$25 Texas Instruments SensorTag is a Bluetooth LE Devkit with 6 Sensors

Yesterday, I wrote about Wimoto Motes, tiny Bluetooth LE devices with several sensors that can be controlled and monitored via an iOS app, and soon by an Android app, as well as Linux devices. Each mote costs $39 plus shipping, and one commenter mentioned the price may be a bit too high. A Google search for “bluetooth sensor” immediately brings TI SensorTag, which looks somewhat similar, except it is a Bluetooth LE development kit, includes 6 sensors (but no light sensor), and only costs $25 including shipping.

TI_SensorTag

SensorTag Specifications:

  • Bluetooth 4.0 low energy (CC2541) SoC
  • 6 sensors connected via I2C:
    • IR Temperature sensor (TI TMP006)
    • Humidity sensor (Sensirion SHT21)
    • Pressure sensor (Epcos T5400)
    • Accelerometer (Kionix KXTJ9)
    • Gyroscope (InvenSense IMU-3000)
    • Magnetometer (Freescale MAG3110)
  • Power – Single cell coin cell battery (CR2032), quiescent current consumption of 8uA, allowing years of battery life.
  • FCC, IC and ETSI certified solution
  • Dimension – 71.2x36x15.5 mm, PCB: 57x25x1.5 mm

TI_SensorTag_AppSensorTag devkit comes with a SensorTag with an enclosure, one CR2032 battery, one screw, and a quick start guide.

This development kit is mainly designed for smartphone app developers as no embedded software designer or compiler is required.  Currently SensorTag only works with iOS and Windows PC, but it will eventually support Android, once a standard Bluetooth 4.0 LE (SMART) API is available. However, if you check out the Wiki, you’ll find some instructions are also available for HTC Once, and Linux devices (Raspberry Pi).

To get started, download and install TI SensorTag app to your Bt 4.0 enabled iOS device (iPhone 4S, iPhone 5, iPod Touch, or the new iPad), press the side button on the SensorTag to connect the two devices, and play around with the sensors from the application.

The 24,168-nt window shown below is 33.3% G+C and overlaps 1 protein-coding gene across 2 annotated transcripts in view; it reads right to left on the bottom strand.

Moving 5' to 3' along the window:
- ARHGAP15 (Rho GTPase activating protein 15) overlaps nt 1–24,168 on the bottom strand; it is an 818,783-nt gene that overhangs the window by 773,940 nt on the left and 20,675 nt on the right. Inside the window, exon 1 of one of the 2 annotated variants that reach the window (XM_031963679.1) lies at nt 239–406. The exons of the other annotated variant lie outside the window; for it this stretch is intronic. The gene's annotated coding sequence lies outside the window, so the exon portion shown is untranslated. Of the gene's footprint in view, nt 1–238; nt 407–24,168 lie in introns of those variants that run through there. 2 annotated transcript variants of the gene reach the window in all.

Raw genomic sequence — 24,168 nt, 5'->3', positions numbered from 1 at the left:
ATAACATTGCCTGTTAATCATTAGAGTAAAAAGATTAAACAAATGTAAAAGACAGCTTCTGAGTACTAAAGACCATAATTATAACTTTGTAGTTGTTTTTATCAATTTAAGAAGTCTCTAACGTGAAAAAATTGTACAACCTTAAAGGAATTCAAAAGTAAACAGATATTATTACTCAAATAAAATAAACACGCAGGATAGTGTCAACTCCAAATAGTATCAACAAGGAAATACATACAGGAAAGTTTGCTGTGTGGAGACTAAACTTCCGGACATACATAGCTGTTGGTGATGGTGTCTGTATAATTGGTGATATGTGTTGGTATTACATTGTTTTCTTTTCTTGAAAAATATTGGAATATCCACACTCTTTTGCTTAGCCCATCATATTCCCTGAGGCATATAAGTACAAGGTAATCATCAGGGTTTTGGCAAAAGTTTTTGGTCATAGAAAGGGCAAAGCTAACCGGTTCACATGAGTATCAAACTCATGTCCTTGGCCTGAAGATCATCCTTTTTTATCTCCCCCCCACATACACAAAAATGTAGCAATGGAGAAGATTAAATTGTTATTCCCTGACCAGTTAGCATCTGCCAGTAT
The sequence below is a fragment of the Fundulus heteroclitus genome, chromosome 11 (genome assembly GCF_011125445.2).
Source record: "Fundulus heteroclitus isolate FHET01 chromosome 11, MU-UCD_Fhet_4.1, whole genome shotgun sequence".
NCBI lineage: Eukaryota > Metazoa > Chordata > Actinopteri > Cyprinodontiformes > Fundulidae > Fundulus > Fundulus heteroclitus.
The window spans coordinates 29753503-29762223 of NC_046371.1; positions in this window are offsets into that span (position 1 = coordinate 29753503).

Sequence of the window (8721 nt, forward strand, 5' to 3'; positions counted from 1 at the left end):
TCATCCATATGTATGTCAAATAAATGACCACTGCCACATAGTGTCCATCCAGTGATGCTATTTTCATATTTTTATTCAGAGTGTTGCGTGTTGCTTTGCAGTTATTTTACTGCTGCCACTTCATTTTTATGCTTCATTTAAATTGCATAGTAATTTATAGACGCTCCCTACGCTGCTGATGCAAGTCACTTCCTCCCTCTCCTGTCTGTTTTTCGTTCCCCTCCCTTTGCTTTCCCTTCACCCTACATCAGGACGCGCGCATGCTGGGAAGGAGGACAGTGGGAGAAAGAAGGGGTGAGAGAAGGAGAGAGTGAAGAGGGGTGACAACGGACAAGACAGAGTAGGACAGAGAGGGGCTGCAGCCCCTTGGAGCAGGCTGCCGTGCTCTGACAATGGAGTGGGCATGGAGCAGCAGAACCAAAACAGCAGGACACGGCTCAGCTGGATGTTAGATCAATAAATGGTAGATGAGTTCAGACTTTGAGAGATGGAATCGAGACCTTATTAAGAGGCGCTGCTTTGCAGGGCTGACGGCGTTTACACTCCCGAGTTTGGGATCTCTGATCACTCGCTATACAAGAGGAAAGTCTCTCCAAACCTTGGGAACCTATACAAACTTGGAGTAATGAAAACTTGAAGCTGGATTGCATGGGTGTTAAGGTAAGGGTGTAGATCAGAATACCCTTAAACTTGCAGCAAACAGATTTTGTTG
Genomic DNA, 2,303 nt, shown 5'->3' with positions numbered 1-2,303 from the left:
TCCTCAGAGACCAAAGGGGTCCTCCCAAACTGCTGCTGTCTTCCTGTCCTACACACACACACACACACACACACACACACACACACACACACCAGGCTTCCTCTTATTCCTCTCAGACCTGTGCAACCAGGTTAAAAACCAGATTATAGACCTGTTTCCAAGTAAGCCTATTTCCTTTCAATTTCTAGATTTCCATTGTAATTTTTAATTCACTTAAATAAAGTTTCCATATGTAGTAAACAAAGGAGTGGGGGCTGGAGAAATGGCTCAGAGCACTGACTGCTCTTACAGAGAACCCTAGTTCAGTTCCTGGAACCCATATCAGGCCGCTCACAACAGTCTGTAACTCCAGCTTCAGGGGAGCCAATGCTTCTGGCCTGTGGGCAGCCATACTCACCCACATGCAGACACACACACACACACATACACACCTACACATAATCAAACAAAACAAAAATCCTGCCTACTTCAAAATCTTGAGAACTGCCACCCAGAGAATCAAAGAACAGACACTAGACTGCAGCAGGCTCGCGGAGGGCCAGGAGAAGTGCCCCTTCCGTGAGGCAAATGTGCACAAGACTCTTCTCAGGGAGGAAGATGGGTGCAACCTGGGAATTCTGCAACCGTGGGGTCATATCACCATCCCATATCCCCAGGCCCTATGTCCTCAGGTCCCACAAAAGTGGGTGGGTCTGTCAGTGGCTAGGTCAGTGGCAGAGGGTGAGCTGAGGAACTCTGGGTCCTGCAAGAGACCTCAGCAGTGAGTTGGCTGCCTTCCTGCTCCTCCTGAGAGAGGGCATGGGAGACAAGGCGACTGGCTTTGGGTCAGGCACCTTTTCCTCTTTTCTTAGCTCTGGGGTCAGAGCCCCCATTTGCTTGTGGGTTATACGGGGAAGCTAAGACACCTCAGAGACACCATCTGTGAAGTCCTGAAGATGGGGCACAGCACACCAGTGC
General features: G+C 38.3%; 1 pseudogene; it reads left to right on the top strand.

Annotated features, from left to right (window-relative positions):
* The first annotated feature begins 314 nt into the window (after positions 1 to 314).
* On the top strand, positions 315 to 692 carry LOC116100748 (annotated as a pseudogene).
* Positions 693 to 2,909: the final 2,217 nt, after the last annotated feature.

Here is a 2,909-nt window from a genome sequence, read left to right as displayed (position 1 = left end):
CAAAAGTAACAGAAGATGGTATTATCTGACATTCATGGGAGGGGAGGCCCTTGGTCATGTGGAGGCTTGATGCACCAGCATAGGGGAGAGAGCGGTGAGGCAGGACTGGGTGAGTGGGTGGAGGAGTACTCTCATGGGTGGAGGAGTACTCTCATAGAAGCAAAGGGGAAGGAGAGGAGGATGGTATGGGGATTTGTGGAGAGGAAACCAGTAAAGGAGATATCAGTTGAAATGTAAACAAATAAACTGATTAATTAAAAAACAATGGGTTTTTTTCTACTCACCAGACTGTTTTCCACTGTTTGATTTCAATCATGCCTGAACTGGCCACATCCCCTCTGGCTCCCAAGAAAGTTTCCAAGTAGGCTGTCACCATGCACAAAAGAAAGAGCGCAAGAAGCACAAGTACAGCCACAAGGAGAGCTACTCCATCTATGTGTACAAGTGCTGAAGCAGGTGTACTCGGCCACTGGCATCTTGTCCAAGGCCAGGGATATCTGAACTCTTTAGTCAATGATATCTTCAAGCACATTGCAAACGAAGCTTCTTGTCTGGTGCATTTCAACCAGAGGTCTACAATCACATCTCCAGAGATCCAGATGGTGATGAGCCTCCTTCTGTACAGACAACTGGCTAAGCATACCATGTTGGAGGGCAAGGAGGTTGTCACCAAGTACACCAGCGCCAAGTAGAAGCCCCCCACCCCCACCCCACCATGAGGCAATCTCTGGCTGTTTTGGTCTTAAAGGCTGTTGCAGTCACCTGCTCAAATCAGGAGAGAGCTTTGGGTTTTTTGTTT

The application also has a “Generate Source Code” button to show you the source code. Sample code can also be downloaded from TI website.

If you don’t have an iOS device, you can also install BLE Device Monitor to communicate with SensorTag from a Windows 7/XP computer fitted with CC2540 USB dongle, or possibly, another Bluetooth 4.0 LE compliant USB dongle (TBC).

Finally the company also provides CC2540/41 Bluetooth low energy (BLE) software development kit for both the controller and host, as well as the hardware files (Schematics, BoM, and PCB layout) for the kit.

If you’re interested in an introduction about Bluetooth 4.0 LE, and learn how to use and program SensorTag, you can watch the short 15-minutes video tutorial below.

For further information, visit http://www.ti.com/sensortag.

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13 Comments
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Marius
8 years ago

Now that’s more like it. Good stuff and the price is a lot better. Thanks for finding this and writing about it.

Paul
Paul
8 years ago

Damn, I specifically subscribed to TI newsletter to be in loop on such stuff, and instead I get week after week of boring news of BBBlack released 2 months ago and reminders that MSP430 still exists. You’re doing it bad, TI, you’re doing it bad since you raised MSP430 Launchpad price. SensorTag appear to have been released at least 1.5 months ago and no buzz completely. Well, CNX is to the rescue, as usual – another day, another impulsive buy ;-). Well, CC2541 with 8051 core sucks grossly for hacking comparing to for example nRF51 with Cortex-M0. But yeah, RFDuino… Read more »

Paul
Paul
8 years ago

@Paul
Actually, it was released in November last yeah, whoa: http://dangerousprototypes.com/2012/11/03/ti-bluetooth-sensortag-kit/

Amit
Amit
8 years ago

SensorTag is a great product that we have integrated in our new app called WeatherRun. When paired with SensorTag, WeatherRun provides and tracks accurate Altitude, pressure and humidity. The target audience of the app is outdoor enthusiasts who need to know and plot the ambient conditions. The app can be downloaded at https://itunes.apple.com/us/app/weather-run-bike-walk-hike/id599397919?mt=8

Klaus
8 years ago

Used the SensorTag for a recent project, developed an iPhone App that uses the SensorTag to monitor weight training, counts the number of repetitions and breaks it down into the type of movement the individual did, e.g. push, pull or curl here the link https://itunes.apple.com/us/app/weight-training-genie/id650541393?mt=8

eas
eas
7 years ago

I picked up one of these as a give away at a meetup recently. Pretty neat. The “out of the box” functionality is pretty cool, but you can also create custom firmwares. Unfortunately, going that route isn’t exactly hobbyist friendly. The needed toolchain is available as a 30-day demo, but beyond that, it is $3K and there isn’t a great open source alternative. I’d like to tweak the stock firmware so that the device is discoverable without having to press the button. Even with my meagre skills I might be able to accomplish that in less than 30 days, but… Read more »

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